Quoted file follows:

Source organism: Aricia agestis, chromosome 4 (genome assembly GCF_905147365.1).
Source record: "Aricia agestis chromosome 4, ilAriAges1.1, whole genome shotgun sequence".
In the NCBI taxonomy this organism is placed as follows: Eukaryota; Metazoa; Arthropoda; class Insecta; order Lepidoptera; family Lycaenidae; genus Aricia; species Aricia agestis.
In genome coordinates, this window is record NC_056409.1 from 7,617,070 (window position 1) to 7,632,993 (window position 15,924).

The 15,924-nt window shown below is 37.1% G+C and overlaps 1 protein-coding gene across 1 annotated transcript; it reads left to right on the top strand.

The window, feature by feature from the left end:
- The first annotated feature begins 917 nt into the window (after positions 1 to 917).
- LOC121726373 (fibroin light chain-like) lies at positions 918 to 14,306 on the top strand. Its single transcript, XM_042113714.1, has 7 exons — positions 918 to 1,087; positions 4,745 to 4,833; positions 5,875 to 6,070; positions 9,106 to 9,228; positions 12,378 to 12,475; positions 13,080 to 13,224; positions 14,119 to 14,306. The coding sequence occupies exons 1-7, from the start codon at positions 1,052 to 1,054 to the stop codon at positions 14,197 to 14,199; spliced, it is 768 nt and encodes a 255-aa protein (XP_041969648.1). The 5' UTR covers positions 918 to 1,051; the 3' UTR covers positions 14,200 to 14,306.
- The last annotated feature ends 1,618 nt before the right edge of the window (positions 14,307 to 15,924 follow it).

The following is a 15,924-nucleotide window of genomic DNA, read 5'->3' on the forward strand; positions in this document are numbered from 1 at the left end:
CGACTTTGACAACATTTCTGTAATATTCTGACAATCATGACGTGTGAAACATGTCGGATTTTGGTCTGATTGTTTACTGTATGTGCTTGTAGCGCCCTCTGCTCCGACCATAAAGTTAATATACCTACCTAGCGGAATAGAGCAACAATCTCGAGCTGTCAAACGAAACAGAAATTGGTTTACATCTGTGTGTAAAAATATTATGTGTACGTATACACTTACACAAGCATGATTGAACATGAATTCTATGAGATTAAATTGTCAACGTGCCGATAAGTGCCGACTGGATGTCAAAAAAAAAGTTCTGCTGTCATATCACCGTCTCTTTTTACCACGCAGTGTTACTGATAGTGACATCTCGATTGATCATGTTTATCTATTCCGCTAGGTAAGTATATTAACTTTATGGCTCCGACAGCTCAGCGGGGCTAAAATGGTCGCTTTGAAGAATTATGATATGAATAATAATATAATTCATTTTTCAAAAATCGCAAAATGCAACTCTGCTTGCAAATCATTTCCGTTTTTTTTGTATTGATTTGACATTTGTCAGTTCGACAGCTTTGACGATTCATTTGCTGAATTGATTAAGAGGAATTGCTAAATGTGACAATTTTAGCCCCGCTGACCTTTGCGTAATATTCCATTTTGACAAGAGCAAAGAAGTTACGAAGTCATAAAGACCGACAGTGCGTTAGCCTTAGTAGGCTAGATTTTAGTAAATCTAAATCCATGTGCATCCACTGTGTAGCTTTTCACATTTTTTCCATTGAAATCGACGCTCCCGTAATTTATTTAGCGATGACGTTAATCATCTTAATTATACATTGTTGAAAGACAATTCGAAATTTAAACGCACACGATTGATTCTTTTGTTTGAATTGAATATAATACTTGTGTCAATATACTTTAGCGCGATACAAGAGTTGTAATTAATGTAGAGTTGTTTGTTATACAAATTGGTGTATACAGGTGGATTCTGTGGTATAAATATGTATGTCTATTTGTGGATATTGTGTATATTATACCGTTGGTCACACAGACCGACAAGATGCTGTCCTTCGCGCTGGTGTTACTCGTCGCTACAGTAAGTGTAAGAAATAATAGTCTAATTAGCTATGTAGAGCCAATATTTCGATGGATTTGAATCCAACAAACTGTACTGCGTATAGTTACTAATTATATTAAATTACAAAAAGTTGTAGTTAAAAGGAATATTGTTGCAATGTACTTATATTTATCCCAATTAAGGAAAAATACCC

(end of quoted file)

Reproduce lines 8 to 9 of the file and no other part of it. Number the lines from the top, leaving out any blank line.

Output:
- LOC121726373 (fibroin light chain-like) lies at positions 918 to 14,306 on the top strand. Its single transcript, XM_042113714.1, has 7 exons — positions 918 to 1,087; positions 4,745 to 4,833; positions 5,875 to 6,070; positions 9,106 to 9,228; positions 12,378 to 12,475; positions 13,080 to 13,224; positions 14,119 to 14,306. The coding sequence occupies exons 1-7, from the start codon at positions 1,052 to 1,054 to the stop codon at positions 14,197 to 14,199; spliced, it is 768 nt and encodes a 255-aa protein (XP_041969648.1). The 5' UTR covers positions 918 to 1,051; the 3' UTR covers positions 14,200 to 14,306.
- The last annotated feature ends 1,618 nt before the right edge of the window (positions 14,307 to 15,924 follow it).